Spider-Man co-creator Steve Ditko dies at 90
Steve Ditko, the artiste who cocreated Spiderman and Doctor Strange with comic book legend Stan Lee, has died. He was 90.
Ditko was found dead in his apartment on June 29 and it is believed he died about two days earlier. The New York Police Department confirmed his death to The Hollywood Reporter. No cause of death was announced.
Ditko was born in Johnstown, Pennsylvania on November 2, 1927. His father worked at a steel mill and his mother was a homemaker. He took to comics thanks to his father, who loved Prince Valiant, and from Batman and the Spirit, which both debuted as he entered his teens. After graduating high school, Ditko served in the Army in post-war Germany, drawing for a military paper. After being discharged, he moved to New York City in 1950 and studied under Batman artiste Jerry Robinson at the Cartoonists and Illustrators School (later the School of Visual Arts).
By 1953, Ditko started getting work as a professional comics artist, including at the studio of Captain America creators Joe Simon and Jack Kirby.
In the year 1961, Lee, who was the editor-in-chief at Marvel Comics, gave Ditko the assignment to work on Spider-Man after heun satisfied with Jack Kirby's take on the idea of a teen superhero (hidden identity Peter Parker) with spider powers. Ditko is credited with creating the look of the superhero - the costume, the web-shooters, the red and blue design.
Spider-Man first appeared in Amazing Fantasy No 15. The comic was an unexpected hit, and the character was spun off into The Amazing Spider-Man. Ditko was also instrumental in etching out Spider-Man antagonists such as Doctor Octopus, Sandman, the Lizard and Green Goblin.
The artiste received a plot credit in addition to his artist credit in issue No 25 and his run ended with issue No 38.
Two years later, Ditko gave birth to the surreal and psychedelic hero, Doctor Strange. The character, whose real name was Dr Stephen Strange, debuted in Strange Tales No 110, and Ditko continued on the comic through issue No 146, cover dated July 1966.
Post that, Ditko left Marvel over a fight with Lee, the causes of which have always remained murky. The pair had not been on speaking terms for several years. Ditko never explained his side, and Lee claimed not to really know what motivated Ditko's exit.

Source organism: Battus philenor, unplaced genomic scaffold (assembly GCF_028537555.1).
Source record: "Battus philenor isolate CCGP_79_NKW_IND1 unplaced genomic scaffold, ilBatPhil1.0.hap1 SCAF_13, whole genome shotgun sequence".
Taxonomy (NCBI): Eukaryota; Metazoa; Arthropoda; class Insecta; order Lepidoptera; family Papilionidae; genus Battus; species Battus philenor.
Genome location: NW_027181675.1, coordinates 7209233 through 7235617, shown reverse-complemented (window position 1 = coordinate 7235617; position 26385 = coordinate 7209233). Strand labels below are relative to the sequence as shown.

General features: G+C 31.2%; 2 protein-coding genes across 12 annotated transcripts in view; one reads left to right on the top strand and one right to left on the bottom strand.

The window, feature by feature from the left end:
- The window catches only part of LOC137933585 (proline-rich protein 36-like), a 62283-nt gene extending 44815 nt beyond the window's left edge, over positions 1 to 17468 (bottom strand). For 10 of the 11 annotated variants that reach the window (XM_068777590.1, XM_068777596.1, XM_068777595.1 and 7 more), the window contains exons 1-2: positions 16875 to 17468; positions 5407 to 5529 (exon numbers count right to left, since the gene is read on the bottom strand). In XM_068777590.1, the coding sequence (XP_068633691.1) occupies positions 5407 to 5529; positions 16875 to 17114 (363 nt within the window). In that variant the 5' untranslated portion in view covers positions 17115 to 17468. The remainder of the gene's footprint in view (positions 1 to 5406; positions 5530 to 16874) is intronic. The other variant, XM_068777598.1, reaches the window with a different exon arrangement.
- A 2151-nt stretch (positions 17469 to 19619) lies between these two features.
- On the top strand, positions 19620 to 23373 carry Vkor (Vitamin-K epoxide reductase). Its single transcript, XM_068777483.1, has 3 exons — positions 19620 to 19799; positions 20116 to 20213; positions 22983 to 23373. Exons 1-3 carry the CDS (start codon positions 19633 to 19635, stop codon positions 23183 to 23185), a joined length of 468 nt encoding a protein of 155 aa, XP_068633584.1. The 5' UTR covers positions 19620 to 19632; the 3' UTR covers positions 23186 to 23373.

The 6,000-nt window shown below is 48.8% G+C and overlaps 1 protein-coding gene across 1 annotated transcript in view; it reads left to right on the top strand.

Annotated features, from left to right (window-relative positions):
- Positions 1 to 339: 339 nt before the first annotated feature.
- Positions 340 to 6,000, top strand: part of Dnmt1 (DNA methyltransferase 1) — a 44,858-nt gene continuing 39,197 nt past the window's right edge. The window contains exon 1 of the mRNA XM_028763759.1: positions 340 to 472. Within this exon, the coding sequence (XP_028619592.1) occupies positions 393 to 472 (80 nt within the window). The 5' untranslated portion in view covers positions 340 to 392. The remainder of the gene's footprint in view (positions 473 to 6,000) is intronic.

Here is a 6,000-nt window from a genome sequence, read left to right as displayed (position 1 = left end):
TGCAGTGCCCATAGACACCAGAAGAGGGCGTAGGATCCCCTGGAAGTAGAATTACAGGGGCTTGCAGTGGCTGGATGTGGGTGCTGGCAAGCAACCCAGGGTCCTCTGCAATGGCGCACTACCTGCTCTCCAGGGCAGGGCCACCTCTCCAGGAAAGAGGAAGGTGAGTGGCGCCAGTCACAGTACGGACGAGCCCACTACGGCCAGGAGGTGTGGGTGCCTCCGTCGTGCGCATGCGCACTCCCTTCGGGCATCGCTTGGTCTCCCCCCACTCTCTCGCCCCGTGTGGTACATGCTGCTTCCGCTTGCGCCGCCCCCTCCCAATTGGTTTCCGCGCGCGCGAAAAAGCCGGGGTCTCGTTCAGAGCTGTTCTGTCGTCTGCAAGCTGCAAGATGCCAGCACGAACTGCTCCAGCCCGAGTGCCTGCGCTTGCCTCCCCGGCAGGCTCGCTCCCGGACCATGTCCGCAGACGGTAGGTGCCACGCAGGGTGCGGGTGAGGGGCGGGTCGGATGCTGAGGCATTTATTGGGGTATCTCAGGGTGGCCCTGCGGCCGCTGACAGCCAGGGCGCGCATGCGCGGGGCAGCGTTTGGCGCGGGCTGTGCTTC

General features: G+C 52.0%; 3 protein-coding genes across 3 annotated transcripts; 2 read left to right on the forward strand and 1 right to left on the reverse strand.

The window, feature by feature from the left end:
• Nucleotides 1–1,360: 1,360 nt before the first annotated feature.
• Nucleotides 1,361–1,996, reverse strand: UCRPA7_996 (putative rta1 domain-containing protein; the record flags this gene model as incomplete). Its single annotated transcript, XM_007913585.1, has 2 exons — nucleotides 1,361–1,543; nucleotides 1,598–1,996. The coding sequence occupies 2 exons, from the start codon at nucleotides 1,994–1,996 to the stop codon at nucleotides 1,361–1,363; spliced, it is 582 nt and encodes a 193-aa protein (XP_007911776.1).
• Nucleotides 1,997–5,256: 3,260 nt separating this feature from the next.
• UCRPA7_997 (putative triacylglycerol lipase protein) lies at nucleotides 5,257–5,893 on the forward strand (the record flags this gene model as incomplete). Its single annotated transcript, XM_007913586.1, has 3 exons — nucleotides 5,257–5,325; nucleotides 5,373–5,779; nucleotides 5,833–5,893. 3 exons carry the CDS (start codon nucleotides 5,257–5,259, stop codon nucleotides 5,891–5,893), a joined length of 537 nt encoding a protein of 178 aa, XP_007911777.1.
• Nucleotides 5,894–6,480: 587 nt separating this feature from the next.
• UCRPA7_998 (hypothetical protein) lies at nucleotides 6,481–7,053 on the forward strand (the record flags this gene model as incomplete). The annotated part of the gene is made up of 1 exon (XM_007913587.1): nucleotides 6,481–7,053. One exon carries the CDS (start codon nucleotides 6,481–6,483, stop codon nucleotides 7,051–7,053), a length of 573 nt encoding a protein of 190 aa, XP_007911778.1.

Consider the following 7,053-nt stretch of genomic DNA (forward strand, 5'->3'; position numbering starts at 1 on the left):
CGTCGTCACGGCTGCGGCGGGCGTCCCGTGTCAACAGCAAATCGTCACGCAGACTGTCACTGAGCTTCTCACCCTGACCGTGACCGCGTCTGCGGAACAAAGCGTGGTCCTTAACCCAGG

He then went on to Marvel's arch-rival DC Comics in Charlton and other small independent publishers.
Ditko, however, returned to Marvel in 1979, where he worked on Machine Man and the Micronauts, and he continued working for them as a freelancer in the 1990s. Among his last creations was Squirrel Girl in 1992, who has become a cult favourite in recent years. After his work at Marvel, Ditko is probably best known for creating Mr A, character which embodied Ayn Rand's objectivist philosophy, in 1967.
Ditko maintained a Manhattan studio until his death, where he continued to write and draw, though how much, and what unpublished material remains, is unknown. "Doctor Strange" director Scott Derrickson, director Guillermo Del Toro, author Neil Gaiman and filmmaker Edgar Wright paid tributes to Ditko on Twitter.
Derrickson wrote, "Goodbye Steve Ditko." Del Toro tweeted, "Peak Ditko." Gaiman wrote, "Steve Ditko was true to his own ideals. He saw things his own way, and he gave us ways of seeing that were unique. Often copied. Never equalled. I know I'm a different person because he was in the world." Wright tweeted, "RIP to comic book legend Steve Ditko, beyond influential on countless planes of existence. He never truly profited from his comic creations that have lasted for decades, but his work will never be forgotten."
Ditko has no known survivors. He is believed never to have married.